Towards a Progressive Political Public Voice 26 October 2014
Charlotte Dando reflects on faith based action and the example of the late Archbishop William Temple.
In his first major public address as Cameron’s newly appointed Minister for Civil Society, Brooks Newmark, stated: ‘We really want to try and keep charities and voluntary groups out of the political realm’, before adding, ‘The important thing charities should be doing is keeping to their knitting and doing the best they can to promote their agenda’.
Not surprisingly, many people active in the third sector were astonished at their new minister’s apparent lack of understanding of how most charities operate. Little specialist knowledge of civil society is required to realise that the best way for a charity tackling poverty, for example, to engage with its mission is not simply to open a soup kitchen, but to tackle the social structures which create and sustain inequalities. To confront these situations effectively charities must have a public and political voice. Laura Taylor, head of advocacy at Christian Aid is quoted as having said, ‘We find the Minister’s comments surprising and way off the mark about the sector that he now represents’, adding ‘[it] is clear that organisations like Christian Aid have a mandate to speak out about social injustice wherever it is found. Indeed we know it is our duty to do so.’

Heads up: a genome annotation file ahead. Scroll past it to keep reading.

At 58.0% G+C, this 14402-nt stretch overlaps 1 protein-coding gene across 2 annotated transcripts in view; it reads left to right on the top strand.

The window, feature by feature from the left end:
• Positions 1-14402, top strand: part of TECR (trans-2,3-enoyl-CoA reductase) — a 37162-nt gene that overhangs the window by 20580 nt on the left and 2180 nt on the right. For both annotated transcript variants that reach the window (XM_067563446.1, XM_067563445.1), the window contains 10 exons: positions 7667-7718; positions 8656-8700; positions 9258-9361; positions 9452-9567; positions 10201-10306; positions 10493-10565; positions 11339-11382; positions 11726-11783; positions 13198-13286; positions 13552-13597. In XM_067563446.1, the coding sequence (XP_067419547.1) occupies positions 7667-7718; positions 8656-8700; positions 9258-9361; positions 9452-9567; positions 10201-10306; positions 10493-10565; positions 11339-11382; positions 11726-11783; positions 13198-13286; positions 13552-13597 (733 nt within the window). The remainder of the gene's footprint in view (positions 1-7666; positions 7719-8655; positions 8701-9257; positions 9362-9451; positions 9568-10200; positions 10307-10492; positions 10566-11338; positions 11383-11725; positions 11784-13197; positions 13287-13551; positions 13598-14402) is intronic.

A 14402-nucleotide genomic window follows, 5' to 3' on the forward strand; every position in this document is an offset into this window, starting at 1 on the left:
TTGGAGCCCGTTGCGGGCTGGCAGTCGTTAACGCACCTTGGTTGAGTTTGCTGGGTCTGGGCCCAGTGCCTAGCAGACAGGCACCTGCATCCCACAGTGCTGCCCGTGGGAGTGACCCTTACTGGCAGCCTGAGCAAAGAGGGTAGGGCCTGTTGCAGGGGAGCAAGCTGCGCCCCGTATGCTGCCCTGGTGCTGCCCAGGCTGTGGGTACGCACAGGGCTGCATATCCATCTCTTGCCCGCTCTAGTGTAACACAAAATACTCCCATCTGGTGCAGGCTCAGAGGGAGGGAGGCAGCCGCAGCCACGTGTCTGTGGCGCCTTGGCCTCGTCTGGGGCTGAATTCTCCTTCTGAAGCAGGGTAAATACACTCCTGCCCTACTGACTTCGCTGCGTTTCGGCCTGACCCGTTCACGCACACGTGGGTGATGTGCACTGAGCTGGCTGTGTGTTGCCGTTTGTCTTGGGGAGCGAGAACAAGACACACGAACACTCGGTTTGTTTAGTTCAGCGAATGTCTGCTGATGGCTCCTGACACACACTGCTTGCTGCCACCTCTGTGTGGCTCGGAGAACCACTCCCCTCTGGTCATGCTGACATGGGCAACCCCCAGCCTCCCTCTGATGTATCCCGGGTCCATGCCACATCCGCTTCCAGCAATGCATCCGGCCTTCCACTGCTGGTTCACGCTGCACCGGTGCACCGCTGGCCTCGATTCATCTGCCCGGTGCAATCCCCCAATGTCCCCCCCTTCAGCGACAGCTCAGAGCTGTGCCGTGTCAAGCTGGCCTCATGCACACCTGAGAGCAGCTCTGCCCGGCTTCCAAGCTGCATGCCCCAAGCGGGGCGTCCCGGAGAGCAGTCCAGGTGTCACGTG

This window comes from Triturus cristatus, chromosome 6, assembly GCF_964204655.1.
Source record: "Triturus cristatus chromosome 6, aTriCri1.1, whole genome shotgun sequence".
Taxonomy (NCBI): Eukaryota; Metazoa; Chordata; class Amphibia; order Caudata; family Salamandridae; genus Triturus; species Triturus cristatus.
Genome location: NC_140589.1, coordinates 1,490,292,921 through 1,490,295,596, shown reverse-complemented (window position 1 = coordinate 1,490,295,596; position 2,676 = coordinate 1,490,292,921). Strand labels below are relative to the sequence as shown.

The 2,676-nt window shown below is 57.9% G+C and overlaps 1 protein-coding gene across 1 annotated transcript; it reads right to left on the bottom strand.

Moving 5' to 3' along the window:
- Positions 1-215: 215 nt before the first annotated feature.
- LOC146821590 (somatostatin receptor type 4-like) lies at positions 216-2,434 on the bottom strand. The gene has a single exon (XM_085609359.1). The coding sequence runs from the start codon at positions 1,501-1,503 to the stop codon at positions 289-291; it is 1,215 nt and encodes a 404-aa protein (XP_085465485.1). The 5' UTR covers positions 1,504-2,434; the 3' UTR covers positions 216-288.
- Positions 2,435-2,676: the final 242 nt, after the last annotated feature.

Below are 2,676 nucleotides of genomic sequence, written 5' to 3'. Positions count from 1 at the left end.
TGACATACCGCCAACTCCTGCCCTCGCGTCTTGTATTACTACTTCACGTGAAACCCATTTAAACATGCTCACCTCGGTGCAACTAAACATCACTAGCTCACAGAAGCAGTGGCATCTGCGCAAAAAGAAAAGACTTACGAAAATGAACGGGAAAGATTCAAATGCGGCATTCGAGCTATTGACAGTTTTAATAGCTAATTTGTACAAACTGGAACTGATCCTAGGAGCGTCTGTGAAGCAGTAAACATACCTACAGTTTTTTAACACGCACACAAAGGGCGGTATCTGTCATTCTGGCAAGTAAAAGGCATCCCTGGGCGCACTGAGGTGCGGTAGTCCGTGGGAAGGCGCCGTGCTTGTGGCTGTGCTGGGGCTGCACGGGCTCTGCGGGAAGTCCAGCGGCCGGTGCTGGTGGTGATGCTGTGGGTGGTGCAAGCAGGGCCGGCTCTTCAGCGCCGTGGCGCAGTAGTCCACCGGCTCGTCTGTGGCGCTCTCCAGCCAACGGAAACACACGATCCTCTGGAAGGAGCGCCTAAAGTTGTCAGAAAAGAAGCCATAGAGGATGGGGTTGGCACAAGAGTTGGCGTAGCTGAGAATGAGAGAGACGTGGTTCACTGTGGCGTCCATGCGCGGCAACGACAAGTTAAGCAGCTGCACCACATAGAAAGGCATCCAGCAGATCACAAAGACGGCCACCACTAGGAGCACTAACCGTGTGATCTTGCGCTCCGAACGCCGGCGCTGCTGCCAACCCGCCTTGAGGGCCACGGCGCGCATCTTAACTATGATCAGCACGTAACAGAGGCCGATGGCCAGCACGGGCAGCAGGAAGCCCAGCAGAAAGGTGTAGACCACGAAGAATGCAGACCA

Whilst the Big Society encourages charitable organisations to fill gaps in welfare spending cuts, the Lobbying Act (which sets out tough new rules for how charities and other civil society organisations can campaign in the lead up to national elections) threatens to curtail the voice of these same organisations. In such a climate, perhaps more than ever, we might look towards religious institutions to challenge and to lead the fight against inequality and injustice.
In recent months ecumenical groups of leaders have challenged the rise of foodbanks, the Church of England has spoken out against pay-day lenders, and many faith-based organisations have asked difficult questions of the brutal proposals for so-called welfare reform. Interestingly, and tellingly, there were only one or two grumbles that religion has no right to interfere in politics, and these were mostly drowned out by the rowdy support of religious and secular folk alike.
In 1942, when former Archbishop William Temple wrote his most famous book (and blueprint for Beveridge’s vision of the welfare state) Christianity and Social Order, the tide of secularism flowed so high that Temple spends a third of the book justifying its existence. ‘What right has the Church to interfere?’ asks Temple in the title of the opening chapter, before continuing on this theme for another thirty pages of this slim volume. Over sixty years later, Archbishop Justin Welby speaks of contemporary inequality with the easy demeanour of someone who has every right to raise his voice, and who knows he will be heard.